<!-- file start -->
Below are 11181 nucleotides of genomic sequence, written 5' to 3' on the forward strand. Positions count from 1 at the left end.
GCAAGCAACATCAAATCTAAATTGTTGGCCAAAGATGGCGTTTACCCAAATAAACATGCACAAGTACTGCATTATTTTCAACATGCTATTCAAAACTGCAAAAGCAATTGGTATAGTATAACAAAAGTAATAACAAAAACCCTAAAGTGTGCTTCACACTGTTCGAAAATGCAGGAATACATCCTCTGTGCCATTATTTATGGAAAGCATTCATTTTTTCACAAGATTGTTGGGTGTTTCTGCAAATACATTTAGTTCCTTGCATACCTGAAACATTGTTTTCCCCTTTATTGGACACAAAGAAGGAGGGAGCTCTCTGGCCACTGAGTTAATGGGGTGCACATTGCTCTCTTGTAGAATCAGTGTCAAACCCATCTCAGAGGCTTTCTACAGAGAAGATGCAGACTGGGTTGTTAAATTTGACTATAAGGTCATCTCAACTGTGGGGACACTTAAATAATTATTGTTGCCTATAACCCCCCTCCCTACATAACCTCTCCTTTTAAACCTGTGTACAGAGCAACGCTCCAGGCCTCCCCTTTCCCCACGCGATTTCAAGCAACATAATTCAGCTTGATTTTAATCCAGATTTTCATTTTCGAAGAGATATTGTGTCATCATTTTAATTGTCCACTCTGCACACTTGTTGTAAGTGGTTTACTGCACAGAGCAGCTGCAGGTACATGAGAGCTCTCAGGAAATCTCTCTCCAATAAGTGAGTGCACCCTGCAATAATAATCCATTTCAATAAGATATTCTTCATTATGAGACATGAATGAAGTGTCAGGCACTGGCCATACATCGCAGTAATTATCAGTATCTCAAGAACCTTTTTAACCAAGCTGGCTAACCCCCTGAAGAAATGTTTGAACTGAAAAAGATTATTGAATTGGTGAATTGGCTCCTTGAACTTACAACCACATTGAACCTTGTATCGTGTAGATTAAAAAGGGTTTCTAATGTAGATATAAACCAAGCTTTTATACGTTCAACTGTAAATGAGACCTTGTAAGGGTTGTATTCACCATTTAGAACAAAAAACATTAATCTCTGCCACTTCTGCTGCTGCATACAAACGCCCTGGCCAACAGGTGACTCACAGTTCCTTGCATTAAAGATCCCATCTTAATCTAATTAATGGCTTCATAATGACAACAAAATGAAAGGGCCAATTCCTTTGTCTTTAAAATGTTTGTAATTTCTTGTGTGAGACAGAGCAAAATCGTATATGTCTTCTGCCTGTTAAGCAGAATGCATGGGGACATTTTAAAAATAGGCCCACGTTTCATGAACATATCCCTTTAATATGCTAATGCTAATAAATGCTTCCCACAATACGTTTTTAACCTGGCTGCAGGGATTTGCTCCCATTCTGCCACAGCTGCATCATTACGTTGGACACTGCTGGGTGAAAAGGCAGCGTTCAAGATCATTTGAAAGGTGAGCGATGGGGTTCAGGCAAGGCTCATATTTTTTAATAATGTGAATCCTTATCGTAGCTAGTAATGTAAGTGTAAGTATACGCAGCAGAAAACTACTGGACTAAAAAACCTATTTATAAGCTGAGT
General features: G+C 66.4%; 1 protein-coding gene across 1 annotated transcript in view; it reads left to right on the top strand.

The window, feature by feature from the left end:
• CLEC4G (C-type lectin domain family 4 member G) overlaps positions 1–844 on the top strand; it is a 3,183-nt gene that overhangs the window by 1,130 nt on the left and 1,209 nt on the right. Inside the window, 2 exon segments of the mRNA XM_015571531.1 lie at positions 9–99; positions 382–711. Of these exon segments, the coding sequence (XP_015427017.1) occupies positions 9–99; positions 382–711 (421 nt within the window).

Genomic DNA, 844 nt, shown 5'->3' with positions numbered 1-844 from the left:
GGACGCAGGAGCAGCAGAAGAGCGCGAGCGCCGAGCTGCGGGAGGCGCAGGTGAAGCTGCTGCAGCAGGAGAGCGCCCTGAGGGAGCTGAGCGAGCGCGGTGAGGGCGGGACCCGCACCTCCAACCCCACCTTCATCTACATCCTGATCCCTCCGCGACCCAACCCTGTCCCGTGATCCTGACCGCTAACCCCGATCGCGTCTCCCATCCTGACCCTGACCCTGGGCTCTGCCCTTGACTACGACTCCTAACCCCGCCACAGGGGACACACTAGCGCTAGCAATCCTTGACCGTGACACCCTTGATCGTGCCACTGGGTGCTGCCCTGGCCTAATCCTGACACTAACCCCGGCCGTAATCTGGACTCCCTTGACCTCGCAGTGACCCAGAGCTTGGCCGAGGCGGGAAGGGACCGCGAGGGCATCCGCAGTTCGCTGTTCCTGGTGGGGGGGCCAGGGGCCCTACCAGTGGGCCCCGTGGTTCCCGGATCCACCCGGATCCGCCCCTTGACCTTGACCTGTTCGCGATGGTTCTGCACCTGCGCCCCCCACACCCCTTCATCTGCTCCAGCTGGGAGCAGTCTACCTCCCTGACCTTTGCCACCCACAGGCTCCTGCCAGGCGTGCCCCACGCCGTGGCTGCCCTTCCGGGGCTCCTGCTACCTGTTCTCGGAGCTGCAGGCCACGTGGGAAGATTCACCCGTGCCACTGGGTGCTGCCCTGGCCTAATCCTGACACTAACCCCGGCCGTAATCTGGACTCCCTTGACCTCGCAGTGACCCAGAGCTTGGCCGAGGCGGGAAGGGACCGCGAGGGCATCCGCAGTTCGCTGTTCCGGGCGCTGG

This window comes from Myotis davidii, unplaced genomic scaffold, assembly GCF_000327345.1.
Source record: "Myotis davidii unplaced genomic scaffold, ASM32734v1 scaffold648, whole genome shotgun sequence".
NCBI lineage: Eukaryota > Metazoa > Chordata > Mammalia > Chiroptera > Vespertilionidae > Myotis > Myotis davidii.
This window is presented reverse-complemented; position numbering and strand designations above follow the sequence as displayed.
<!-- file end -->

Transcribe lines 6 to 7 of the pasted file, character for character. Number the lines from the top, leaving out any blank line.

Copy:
Genomic DNA, 844 nt, shown 5'->3' with positions numbered 1-844 from the left:
GGACGCAGGAGCAGCAGAAGAGCGCGAGCGCCGAGCTGCGGGAGGCGCAGGTGAAGCTGCTGCAGCAGGAGAGCGCCCTGAGGGAGCTGAGCGAGCGCGGTGAGGGCGGGACCCGCACCTCCAACCCCACCTTCATCTACATCCTGATCCCTCCGCGACCCAACCCTGTCCCGTGATCCTGACCGCTAACCCCGATCGCGTCTCCCATCCTGACCCTGACCCTGGGCTCTGCCCTTGACTACGACTCCTAACCCCGCCACAGGGGACACACTAGCGCTAGCAATCCTTGACCGTGACACCCTTGATCGTGCCACTGGGTGCTGCCCTGGCCTAATCCTGACACTAACCCCGGCCGTAATCTGGACTCCCTTGACCTCGCAGTGACCCAGAGCTTGGCCGAGGCGGGAAGGGACCGCGAGGGCATCCGCAGTTCGCTGTTCCTGGTGGGGGGGCCAGGGGCCCTACCAGTGGGCCCCGTGGTTCCCGGATCCACCCGGATCCGCCCCTTGACCTTGACCTGTTCGCGATGGTTCTGCACCTGCGCCCCCCACACCCCTTCATCTGCTCCAGCTGGGAGCAGTCTACCTCCCTGACCTTTGCCACCCACAGGCTCCTGCCAGGCGTGCCCCACGCCGTGGCTGCCCTTCCGGGGCTCCTGCTACCTGTTCTCGGAGCTGCAGGCCACGTGGGAAGATTCACCCGTGCCACTGGGTGCTGCCCTGGCCTAATCCTGACACTAACCCCGGCCGTAATCTGGACTCCCTTGACCTCGCAGTGACCCAGAGCTTGGCCGAGGCGGGAAGGGACCGCGAGGGCATCCGCAGTTCGCTGTTCCGGGCGCTGG